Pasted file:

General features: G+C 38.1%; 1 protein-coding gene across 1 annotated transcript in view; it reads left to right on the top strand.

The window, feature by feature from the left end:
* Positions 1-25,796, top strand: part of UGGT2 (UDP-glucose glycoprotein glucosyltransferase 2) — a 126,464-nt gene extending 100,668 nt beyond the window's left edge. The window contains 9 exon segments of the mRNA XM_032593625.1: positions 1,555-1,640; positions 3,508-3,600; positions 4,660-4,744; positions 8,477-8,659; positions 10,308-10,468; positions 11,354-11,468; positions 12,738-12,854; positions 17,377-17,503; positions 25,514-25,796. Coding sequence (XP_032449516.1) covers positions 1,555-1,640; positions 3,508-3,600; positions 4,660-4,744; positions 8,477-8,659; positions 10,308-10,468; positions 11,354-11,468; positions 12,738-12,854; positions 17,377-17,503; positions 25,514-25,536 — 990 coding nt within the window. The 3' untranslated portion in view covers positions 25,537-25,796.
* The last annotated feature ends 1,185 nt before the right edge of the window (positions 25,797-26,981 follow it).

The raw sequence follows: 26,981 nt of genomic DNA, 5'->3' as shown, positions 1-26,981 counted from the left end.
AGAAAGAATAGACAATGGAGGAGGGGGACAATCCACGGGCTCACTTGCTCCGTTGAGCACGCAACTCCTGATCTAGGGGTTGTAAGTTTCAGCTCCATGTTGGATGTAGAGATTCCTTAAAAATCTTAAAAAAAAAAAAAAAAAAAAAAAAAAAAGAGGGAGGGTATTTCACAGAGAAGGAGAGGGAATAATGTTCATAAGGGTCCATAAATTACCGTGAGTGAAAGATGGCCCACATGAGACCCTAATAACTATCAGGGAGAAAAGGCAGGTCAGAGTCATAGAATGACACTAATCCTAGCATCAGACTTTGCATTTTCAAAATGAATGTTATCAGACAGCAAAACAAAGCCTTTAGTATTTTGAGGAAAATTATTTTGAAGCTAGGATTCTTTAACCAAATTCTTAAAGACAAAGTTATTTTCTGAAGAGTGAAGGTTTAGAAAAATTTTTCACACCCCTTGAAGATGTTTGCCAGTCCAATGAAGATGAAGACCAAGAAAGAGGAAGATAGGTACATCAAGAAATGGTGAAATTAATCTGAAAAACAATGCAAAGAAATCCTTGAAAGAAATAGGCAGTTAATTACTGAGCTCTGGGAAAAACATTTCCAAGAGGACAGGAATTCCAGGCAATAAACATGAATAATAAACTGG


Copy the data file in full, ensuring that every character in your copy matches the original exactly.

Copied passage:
General features: G+C 38.1%; 1 protein-coding gene across 1 annotated transcript in view; it reads left to right on the top strand.

The window, feature by feature from the left end:
* Positions 1-25,796, top strand: part of UGGT2 (UDP-glucose glycoprotein glucosyltransferase 2) — a 126,464-nt gene extending 100,668 nt beyond the window's left edge. The window contains 9 exon segments of the mRNA XM_032593625.1: positions 1,555-1,640; positions 3,508-3,600; positions 4,660-4,744; positions 8,477-8,659; positions 10,308-10,468; positions 11,354-11,468; positions 12,738-12,854; positions 17,377-17,503; positions 25,514-25,796. Coding sequence (XP_032449516.1) covers positions 1,555-1,640; positions 3,508-3,600; positions 4,660-4,744; positions 8,477-8,659; positions 10,308-10,468; positions 11,354-11,468; positions 12,738-12,854; positions 17,377-17,503; positions 25,514-25,536 — 990 coding nt within the window. The 3' untranslated portion in view covers positions 25,537-25,796.
* The last annotated feature ends 1,185 nt before the right edge of the window (positions 25,797-26,981 follow it).

The raw sequence follows: 26,981 nt of genomic DNA, 5'->3' as shown, positions 1-26,981 counted from the left end.
AGAAAGAATAGACAATGGAGGAGGGGGACAATCCACGGGCTCACTTGCTCCGTTGAGCACGCAACTCCTGATCTAGGGGTTGTAAGTTTCAGCTCCATGTTGGATGTAGAGATTCCTTAAAAATCTTAAAAAAAAAAAAAAAAAAAAAAAAAAAAGAGGGAGGGTATTTCACAGAGAAGGAGAGGGAATAATGTTCATAAGGGTCCATAAATTACCGTGAGTGAAAGATGGCCCACATGAGACCCTAATAACTATCAGGGAGAAAAGGCAGGTCAGAGTCATAGAATGACACTAATCCTAGCATCAGACTTTGCATTTTCAAAATGAATGTTATCAGACAGCAAAACAAAGCCTTTAGTATTTTGAGGAAAATTATTTTGAAGCTAGGATTCTTTAACCAAATTCTTAAAGACAAAGTTATTTTCTGAAGAGTGAAGGTTTAGAAAAATTTTTCACACCCCTTGAAGATGTTTGCCAGTCCAATGAAGATGAAGACCAAGAAAGAGGAAGATAGGTACATCAAGAAATGGTGAAATTAATCTGAAAAACAATGCAAAGAAATCCTTGAAAGAAATAGGCAGTTAATTACTGAGCTCTGGGAAAAACATTTCCAAGAGGACAGGAATTCCAGGCAATAAACATGAATAATAAACTGG